||Ask Dr. Don
Taking the risk out of investing
I'm new to investing and have a question about
no-risk investments. Is there a no-risk alternative to CDs (certificates
of deposit) that would offer a better rate of return? Is a person
better off investing in short term CDs until the rate goes back
up? Right now I have 33 percent allocated to stocks and 33 percent
to mutual funds, and I'm looking for a safe place for my other 33
When you're talking about no-risk, you're talking about insured
CDs, U.S. savings bonds or U.S. Treasury securities.
Investors don't like to be long and wrong when
investing in CDs or bonds. If interest rates go higher, then they
may have been better off to invest short-term and wait.
One way to get around guessing where interest rates
are going is to invest in a laddered portfolio of CDs or bonds.
A laddered portfolio is the bond investor's answer to dollar-cost
averaging in the stock market.
Take the money you want to allocate to bonds or CDs
and invest it evenly across maturities out to the longest maturity
that you are comfortable investing in. Then when an investment matures
you replace it with more of the longest maturity you're willing
For example, investing $2,000 each in one-year, two-year,
three-year, four-year and five-year CDs puts $10,000 to work. When
the one-year CD matures you buy another five-year CD. That way you're
not trying to time interest rates and you'll get an average return
For more on how to ladder a CD portfolio, see this
Another way to avoid trying to guess which way interest
rates are going is to buy Treasury Inflation Indexed (TII) securities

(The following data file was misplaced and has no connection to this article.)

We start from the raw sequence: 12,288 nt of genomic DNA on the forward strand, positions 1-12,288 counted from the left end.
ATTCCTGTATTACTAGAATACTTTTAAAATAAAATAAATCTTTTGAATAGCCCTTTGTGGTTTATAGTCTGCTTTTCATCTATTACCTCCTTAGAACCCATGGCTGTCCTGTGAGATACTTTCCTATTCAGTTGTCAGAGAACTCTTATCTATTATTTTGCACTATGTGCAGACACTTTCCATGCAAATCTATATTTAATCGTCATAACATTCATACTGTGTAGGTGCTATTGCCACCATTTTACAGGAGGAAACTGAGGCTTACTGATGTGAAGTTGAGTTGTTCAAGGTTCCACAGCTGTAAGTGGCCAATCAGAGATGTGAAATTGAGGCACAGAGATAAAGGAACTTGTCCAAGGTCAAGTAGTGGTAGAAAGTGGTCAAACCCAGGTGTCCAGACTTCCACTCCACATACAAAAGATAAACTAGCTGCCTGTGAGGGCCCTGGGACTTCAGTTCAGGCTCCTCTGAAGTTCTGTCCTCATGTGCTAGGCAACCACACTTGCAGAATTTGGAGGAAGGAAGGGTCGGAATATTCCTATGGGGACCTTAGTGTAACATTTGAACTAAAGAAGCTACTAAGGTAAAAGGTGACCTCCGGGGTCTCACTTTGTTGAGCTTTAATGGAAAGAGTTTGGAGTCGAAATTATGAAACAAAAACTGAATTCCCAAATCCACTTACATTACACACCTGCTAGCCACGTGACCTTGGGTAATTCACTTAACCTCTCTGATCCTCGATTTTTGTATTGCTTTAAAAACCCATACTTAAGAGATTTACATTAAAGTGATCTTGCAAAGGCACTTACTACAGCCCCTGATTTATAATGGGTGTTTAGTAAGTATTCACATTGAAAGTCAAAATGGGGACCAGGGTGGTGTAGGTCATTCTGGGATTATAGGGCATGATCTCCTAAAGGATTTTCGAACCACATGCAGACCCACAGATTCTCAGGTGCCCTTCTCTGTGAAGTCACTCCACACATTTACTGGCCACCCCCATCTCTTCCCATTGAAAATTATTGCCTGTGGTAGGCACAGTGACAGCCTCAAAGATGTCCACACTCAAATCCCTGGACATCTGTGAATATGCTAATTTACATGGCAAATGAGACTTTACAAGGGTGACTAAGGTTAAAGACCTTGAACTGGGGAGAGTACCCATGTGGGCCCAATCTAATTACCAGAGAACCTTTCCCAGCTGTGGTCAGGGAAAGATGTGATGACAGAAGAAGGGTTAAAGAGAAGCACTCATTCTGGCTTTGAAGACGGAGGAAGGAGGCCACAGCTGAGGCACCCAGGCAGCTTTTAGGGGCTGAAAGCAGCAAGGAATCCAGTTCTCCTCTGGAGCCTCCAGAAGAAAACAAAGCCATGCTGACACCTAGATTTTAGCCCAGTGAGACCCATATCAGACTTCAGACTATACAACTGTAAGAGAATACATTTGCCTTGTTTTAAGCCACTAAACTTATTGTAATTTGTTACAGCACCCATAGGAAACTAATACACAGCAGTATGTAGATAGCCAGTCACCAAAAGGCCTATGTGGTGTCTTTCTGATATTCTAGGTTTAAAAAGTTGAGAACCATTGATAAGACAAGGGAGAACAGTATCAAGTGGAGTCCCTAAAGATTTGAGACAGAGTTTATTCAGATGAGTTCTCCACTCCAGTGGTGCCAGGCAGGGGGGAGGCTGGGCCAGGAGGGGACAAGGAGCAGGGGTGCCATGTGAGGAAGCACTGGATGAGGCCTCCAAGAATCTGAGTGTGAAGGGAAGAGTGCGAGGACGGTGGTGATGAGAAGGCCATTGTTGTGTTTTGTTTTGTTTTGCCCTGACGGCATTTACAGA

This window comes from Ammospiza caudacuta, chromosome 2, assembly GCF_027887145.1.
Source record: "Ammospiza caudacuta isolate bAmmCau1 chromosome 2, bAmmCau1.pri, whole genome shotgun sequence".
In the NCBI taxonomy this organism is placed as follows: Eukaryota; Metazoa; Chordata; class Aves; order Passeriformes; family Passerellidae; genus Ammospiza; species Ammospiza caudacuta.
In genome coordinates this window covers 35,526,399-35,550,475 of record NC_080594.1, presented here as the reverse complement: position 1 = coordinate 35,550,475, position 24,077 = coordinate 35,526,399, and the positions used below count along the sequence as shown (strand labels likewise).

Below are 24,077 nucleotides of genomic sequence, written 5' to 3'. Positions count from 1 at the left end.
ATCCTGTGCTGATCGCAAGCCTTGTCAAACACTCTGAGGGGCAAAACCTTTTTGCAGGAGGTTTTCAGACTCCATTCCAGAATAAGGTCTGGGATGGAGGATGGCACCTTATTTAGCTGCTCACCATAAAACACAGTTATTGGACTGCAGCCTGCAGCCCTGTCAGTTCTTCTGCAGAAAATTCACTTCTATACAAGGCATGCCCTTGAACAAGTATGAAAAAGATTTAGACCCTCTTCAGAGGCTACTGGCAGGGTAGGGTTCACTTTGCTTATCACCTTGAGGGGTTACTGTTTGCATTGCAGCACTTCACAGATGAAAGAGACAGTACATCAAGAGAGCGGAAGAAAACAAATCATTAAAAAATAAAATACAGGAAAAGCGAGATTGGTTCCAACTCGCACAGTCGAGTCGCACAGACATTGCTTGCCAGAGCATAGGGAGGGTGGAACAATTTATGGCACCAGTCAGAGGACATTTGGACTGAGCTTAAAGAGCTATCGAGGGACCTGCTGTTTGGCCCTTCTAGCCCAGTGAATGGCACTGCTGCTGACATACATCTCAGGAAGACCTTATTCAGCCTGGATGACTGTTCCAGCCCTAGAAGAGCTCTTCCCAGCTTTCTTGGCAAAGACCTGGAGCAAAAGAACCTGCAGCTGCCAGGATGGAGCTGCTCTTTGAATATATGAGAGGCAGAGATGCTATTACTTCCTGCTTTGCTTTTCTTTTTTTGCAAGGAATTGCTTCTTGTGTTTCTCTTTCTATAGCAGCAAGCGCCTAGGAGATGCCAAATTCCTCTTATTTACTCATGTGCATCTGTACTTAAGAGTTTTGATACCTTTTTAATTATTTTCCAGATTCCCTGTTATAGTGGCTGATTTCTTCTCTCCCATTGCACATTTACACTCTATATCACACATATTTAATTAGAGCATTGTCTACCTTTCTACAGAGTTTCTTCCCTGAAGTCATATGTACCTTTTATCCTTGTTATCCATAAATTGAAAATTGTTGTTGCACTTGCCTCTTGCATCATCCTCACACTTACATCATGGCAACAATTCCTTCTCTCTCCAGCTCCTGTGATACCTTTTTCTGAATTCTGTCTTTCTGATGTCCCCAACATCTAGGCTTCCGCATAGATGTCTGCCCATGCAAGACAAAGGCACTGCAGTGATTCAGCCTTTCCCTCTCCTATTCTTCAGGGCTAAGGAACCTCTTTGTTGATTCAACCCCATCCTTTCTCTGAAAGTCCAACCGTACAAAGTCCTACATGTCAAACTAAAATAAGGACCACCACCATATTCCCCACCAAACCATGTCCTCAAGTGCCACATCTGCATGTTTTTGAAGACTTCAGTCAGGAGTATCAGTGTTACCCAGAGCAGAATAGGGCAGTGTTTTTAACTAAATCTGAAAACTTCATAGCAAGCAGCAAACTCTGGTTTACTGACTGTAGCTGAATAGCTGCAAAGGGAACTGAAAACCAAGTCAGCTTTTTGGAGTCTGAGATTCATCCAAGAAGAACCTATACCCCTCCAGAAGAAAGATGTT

or Series I U.S. savings bonds. Since changes in inflation heavily
influence interest rates, buying inflation-indexed securities is
a reasonable approach to managing interest rate risk. Both investments
have a fixed interest component plus periodic adjustments for inflation.
I savings bond is a little more consumer friendly, but the TIIs
are marketable securities that you can buy and sell. TIIs are better
suited to tax-deferred accounts, like an IRA account, because of
how the investment returns are taxed.
When reviewing the investment allocation in your portfolio
you should look at the percentage of your investments held in stocks,
bonds and cash since mutual funds invest in all three. If your mutual
funds are 100 percent invested in stocks then your current allocation
is 66 percent stocks.
You invest to reach a future financial goal,
whether that's a comfortable retirement, college funds for your
children, or a new boat. The further away the goal, the more risk
you can accept in investing for that goal. Consider your investment
horizon when you allocate your investments.
-- Posted: Aug. 8, 2001